ISSN (Print) - 0012-9976 | ISSN (Online) - 2349-8846

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The Convergence of Peasant Struggles Worldwide

A plethora of problems face Southern and Northern family agricultures in the current neo-liberal era of financial capital domination worldwide, and has paved the way for the revival of peasant struggles for their social emancipation and legitimate right of access to land and food. Obviously, such struggles also concern all categories of workers and people because what is at stake is the challenge to reach food sovereignty and to build our societies at the local, national and global levels, on the principles of social justice, equality and real democracy.

This article is a presentation of the book, The Struggle for Food Sovereignty: Alternative Development and the Renewal of Peasant Societies Today, driven by a collective reflection within the framework of World Forum for Alternatives, published in 2015 by Pluto Press, London. The authors are grateful to Pluto Press for permitting this non-exclusive use.

The food crisis (which erupted in 2007–08 and had catastrophic effects on the global South, especially Africa) as well as popular rebellions, represent two of the many dimensions of the crisis of the capitalist world system. Other worrying aspects include socio-economic, political, ideological, energy, and climatic ones. The food and agricultural dimensions of the current systemic crisis reveal global failure and the deep dysfunctions that characterise the agricultural “model” imposed worldwide by financial capital and transnational agribusiness corporations since the beginning of the neo-liberal era in the late 1970s, along with the implementation of austerity policies in the global North and the structural adjustment plans (SAPs) in the global South. For more than three and a half decades, the peasantries of the world have been suffering an intensification of attacks by capital on their land, natural resources, and means of production. These attacks have also been eroding national sovereignty and the role of the state, destroying individuals, families and communities, devastating the environment, and threatening the survival of populations across the world.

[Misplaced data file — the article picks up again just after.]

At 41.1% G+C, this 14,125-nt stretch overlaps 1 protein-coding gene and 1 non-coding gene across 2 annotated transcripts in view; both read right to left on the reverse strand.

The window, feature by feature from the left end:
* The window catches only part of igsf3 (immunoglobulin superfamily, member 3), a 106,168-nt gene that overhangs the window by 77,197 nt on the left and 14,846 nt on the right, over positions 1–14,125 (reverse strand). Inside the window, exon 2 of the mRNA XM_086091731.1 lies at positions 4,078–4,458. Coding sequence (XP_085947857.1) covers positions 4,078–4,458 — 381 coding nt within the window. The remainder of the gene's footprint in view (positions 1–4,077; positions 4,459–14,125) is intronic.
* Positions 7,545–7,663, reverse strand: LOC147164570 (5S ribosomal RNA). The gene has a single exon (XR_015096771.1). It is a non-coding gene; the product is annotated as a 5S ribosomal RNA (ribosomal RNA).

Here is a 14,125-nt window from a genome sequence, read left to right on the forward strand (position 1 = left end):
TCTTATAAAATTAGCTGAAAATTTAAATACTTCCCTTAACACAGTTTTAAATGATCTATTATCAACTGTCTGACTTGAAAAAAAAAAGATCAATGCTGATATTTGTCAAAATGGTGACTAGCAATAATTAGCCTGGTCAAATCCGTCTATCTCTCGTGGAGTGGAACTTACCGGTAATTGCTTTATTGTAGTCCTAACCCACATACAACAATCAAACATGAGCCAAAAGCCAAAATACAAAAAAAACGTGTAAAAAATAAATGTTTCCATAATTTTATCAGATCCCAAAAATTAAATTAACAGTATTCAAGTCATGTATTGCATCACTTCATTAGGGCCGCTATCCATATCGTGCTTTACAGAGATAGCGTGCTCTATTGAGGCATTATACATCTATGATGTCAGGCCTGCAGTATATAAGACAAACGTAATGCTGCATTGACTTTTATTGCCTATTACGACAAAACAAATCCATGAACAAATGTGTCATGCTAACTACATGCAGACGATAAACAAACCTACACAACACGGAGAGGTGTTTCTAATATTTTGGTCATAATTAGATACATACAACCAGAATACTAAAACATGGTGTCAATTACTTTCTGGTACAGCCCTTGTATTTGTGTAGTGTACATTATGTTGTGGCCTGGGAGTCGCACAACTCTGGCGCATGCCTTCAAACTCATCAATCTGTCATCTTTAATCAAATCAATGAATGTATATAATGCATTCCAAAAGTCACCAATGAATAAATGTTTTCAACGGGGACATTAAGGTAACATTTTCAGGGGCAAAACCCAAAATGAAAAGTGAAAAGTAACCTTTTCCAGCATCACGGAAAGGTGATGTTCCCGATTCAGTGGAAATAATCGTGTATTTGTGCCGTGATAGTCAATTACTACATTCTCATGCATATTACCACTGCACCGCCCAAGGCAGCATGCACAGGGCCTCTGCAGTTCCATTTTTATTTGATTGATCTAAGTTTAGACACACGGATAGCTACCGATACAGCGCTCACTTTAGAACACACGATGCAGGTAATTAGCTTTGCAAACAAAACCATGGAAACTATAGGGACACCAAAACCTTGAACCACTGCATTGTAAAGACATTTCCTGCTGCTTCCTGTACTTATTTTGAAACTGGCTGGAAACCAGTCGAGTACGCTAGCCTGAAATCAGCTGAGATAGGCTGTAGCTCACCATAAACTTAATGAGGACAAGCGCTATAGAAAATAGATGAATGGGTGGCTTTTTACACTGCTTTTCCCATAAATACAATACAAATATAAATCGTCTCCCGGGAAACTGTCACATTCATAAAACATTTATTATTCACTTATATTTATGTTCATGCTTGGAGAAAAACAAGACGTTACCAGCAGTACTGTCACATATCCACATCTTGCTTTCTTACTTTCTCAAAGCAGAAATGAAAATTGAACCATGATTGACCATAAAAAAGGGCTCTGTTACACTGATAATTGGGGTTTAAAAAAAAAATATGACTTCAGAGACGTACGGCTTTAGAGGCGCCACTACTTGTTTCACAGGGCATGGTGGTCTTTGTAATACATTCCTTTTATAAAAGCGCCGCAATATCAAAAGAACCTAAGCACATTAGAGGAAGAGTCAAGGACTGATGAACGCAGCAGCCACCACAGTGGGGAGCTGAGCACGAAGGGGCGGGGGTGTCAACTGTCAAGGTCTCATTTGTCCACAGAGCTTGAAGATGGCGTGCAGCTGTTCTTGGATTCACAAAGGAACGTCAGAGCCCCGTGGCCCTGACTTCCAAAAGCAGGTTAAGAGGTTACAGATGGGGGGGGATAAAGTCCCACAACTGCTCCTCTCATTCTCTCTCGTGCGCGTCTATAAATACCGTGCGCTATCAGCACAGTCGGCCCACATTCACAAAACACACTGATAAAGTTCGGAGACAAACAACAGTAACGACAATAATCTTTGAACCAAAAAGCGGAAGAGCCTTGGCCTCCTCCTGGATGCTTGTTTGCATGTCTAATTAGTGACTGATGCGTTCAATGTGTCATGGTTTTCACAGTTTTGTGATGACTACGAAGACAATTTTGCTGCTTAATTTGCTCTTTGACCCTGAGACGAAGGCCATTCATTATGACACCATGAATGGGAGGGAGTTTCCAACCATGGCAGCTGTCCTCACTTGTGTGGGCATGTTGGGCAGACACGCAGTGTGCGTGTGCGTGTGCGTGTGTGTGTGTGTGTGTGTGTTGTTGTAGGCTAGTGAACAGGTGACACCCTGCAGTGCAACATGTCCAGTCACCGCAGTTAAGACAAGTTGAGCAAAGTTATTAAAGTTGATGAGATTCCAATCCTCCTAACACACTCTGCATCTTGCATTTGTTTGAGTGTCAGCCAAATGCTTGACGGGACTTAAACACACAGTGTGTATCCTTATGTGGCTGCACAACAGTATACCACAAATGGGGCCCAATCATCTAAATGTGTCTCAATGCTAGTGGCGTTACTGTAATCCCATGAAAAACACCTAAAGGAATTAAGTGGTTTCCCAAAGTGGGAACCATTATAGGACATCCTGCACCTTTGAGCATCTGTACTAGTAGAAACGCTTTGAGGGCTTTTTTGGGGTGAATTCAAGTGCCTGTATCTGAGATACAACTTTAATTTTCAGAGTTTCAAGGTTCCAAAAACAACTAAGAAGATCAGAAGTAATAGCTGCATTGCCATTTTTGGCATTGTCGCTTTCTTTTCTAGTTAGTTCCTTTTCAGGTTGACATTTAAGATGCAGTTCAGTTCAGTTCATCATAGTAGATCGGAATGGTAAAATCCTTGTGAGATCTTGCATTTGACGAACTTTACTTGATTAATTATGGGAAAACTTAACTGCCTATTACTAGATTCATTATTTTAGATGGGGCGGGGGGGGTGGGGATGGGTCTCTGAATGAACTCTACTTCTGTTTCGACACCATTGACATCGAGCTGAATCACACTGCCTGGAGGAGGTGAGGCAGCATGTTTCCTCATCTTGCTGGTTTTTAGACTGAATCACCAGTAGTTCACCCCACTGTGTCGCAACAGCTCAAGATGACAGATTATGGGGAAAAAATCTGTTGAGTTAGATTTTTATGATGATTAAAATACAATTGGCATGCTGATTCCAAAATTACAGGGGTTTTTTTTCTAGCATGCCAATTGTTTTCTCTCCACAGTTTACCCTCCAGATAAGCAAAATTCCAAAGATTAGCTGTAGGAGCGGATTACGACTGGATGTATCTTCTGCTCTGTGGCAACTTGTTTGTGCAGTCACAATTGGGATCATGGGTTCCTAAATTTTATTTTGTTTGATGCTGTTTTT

The dysfunctions affecting the agricultural sector can be identified through a series of striking paradoxes. As a matter of fact, approximately three billion people on the planet today continue to suffer from hunger (one-third) or malnutrition (two-thirds), although agricultural productions are greatly exceeding food needs, with an effective overproduction of at least 150%. Furthermore, a huge majority of these people are themselves peasants or living in rural areas: three-quarters of those suffering from undernourishment are rural. Meanwhile, the expansion of the areas for cultivation worldwide is accompanied by a significant decline in peasant populations compared to the populations in urban areas, which absorb the massive and persistent rural exodus, mainly into growing, miserable slums. Moreover, an increasing proportion of land is cultivated by transnational corporations, which do not direct their agricultural production towards food consumption, but rather towards energy or industrial outlets (for example, agro-fuels). In most countries of the South that are excluded from the benefits of capitalist globalisation, particularly sub-Saharan Africa and South-east Asia, a relative dynamism of agricultural exports derived from rental commercial crops coexists with increasing imports of basic products to meet food needs. Clearly, and urgently, things must change.

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Updated On : 16th Mar, 2018
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